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For the last quarter of a century (can you believe it’s been that long?)...
We’ve once again reached that time of year when people take a look at their lives and try to figure out whether they are meeting their own personal goals and if not what they are going to change and how.
New Year’s resolutions are nothing new. The tradition began in the 18th century BC, when the Babylonians made promises to their gods at the start of each year. Millions of people carry on with the tradition today and many have great results. According to the American Medical Association, approximately 40% of Americans participate in the New Year’s resolution tradition and 46% of those who make common resolutions such as weight loss or increasing exercise were over 10-times more likely to succeed compared to only 4% who chose not to make resolutions. Based on that data, it’s a great time to try to make a few simple changes.
As a parent, you are continually helping your children achieve goals in every aspect of their lives. Encouraging them in making New Year’s resolutions is a good way to reinforce some of the behaviors you have already been trying to instill and to further develop some excellent character traits. So how do you approach resolutions without everyone wanting to give up after the first couple of days?
Pick age-appropriate goals
The American Academy of Pediatrics gives suggestions of resolutions that are suitable for different age groups. For example, preschoolers can be encouraged to pick up toys and put them away after playing, while tweens can be persuaded to wear a bike helmet every time they go on a bike.
If the goal is not realistic, the child will not be successful. Make sure that what your child wants to achieve is actually possible given their current age, development and other circumstances. If it is currently too daunting, maybe reduce it to more manageable tasks. Alternatively, instead of picking one specific goal, you could aim for a selection of positive new life experiences throughout the year, such as trying a specific food, reading a particular book, or trying a different activity, etc.
Using a reward chart can work well in getting young children to stick to a resolution they have set. Younger kids respond well to small, frequent rewards, but it can also help in encouraging older children to remain on track. For older age groups try setting longer-term targets with a larger reward at the end.
Lead by example
If your children see you trying to stick to your resolution, they are more likely to persevere too. If your own goals are along similar lines, such as trying to exercise more frequently, then try to do things in parallel. Why not go for a jog while your son or daughter is at soccer practice?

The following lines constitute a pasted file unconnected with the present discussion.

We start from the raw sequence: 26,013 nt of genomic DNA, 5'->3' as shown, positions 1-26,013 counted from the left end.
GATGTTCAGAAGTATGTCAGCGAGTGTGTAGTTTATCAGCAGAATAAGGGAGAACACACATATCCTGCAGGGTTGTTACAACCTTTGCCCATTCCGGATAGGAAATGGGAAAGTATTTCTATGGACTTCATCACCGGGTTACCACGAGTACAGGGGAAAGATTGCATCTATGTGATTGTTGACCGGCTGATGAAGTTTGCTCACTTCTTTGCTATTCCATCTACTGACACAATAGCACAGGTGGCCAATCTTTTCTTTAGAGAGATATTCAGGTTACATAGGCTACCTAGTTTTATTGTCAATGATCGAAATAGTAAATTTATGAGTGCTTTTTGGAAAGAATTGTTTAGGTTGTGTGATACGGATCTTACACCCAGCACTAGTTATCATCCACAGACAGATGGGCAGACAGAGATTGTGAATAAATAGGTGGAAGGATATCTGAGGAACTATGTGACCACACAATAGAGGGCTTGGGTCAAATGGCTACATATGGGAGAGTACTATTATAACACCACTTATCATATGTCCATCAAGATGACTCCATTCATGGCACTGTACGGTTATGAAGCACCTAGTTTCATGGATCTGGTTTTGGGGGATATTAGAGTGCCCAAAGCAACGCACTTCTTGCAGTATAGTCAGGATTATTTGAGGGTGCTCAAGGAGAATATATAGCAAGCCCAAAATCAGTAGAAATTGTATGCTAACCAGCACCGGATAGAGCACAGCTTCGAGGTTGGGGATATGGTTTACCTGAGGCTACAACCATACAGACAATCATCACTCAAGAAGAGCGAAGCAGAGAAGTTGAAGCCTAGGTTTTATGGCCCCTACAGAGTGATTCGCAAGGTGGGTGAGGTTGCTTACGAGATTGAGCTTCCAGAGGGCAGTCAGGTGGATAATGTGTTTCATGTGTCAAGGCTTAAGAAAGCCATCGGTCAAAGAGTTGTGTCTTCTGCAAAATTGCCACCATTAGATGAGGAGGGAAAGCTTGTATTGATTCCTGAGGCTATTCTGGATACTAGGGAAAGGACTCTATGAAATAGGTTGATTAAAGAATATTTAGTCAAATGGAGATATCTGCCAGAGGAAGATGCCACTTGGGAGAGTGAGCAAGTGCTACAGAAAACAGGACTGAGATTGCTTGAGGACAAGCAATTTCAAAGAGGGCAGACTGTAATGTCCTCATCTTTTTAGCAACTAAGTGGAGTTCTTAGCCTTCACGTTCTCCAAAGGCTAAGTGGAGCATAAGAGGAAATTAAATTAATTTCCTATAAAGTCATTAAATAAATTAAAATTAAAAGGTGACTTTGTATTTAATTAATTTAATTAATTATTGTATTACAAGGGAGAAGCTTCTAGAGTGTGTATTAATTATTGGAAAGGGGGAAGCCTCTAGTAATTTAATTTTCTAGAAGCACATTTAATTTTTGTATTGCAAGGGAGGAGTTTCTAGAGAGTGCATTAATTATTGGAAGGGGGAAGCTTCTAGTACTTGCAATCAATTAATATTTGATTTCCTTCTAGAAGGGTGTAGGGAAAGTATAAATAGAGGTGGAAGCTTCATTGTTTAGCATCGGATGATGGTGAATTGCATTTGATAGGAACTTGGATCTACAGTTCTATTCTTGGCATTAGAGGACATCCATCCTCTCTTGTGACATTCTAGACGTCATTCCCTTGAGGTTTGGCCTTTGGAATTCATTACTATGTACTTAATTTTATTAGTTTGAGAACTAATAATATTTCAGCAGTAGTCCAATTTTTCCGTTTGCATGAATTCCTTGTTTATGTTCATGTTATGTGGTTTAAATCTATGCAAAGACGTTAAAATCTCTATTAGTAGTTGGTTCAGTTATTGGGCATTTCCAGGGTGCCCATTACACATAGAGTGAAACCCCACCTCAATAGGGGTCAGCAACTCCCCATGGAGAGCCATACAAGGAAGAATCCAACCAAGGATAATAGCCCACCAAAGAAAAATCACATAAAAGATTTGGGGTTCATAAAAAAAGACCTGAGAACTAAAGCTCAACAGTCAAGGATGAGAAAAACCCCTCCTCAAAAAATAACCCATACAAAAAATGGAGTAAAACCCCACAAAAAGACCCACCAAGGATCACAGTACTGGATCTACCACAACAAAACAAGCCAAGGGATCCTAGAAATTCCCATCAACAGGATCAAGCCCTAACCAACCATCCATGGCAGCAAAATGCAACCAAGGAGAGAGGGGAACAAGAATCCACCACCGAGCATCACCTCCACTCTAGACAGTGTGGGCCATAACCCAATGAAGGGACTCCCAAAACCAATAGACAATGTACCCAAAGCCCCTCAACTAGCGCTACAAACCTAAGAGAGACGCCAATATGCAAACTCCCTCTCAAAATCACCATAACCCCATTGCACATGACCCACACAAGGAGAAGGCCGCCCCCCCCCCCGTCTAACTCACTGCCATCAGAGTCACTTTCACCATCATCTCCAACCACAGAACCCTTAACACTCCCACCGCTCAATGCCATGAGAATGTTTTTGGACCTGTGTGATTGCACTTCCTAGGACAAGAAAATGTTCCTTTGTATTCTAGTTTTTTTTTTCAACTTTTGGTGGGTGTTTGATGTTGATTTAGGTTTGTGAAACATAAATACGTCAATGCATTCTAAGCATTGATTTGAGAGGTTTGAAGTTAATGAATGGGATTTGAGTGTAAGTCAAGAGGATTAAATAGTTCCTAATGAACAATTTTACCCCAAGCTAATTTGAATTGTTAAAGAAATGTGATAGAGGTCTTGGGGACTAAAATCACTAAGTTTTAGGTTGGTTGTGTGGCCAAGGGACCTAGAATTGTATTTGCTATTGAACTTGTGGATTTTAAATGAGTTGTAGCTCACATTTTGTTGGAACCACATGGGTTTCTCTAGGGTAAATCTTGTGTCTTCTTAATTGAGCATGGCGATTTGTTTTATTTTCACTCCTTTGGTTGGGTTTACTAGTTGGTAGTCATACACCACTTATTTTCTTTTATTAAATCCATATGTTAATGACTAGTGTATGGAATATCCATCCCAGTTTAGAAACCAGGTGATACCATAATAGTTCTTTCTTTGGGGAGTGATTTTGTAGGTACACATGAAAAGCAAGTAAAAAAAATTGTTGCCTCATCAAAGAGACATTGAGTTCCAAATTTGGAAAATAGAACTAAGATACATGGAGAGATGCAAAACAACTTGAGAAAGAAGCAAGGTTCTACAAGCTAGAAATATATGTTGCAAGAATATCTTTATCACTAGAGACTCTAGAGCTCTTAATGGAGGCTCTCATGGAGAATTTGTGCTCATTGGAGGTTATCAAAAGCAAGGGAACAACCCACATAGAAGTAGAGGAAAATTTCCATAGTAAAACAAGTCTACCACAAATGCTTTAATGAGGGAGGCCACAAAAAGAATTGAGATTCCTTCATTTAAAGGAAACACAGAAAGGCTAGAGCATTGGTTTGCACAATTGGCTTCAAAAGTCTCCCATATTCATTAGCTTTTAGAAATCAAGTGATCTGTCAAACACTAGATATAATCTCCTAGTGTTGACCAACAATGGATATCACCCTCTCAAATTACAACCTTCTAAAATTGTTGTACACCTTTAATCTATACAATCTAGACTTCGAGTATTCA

Making resolutions on behalf of your pets is also good in helping them to lead longer, more fulfilling lives and can further increase the bonds between dog and owner. Again, typical resolutions like increasing exercise levels (see our post Why getting active with your dog will change your life) and reducing caloric intake are worthwhile goals to set – our earlier blog post (Obesity shortens lives) may help with the latter. If you already give your dog plenty of exercise, have plenty of interaction with other dogs, and don’t have any dietary concerns etc, there may be other areas of your pet’s life that could be improved in the coming year. Have you considered whether they are riding safely enough in your vehicle? If the answer to that is no, then maybe installing a vehicle-specific pet barrier to keep them secure on a journey would be a good, positive change in your dog’s life.
As with resolutions for children and pets, unless you choose a resolution for yourself that is realistic, you aren’t going to persist for very long, if at all. Pick one aspect of your life that you really want to improve and then look at achieving it in workable, attainable segments. For example, if you want to lose 10 lbs, break it down into a target of 1 lb per week achieved by doing specific activities, such as walking every morning or taking the stairs at work, within that time frame. Reward systems aren’t just for kids, give yourself little treats along the way for goals achieved. Equally, don’t lose heart if you don’t quite meet your target – maybe tweak what you are doing, but keep at it.
Do you have any tips or hints for sticking to New Year’s resolutions? We’d love to hear them. As for my resolutions? Well, enriching my vocabulary with a new word a week is one of my personal goals – blog readers, you have been forewarned!
Wishing you a peaceful and fulfilling 2018.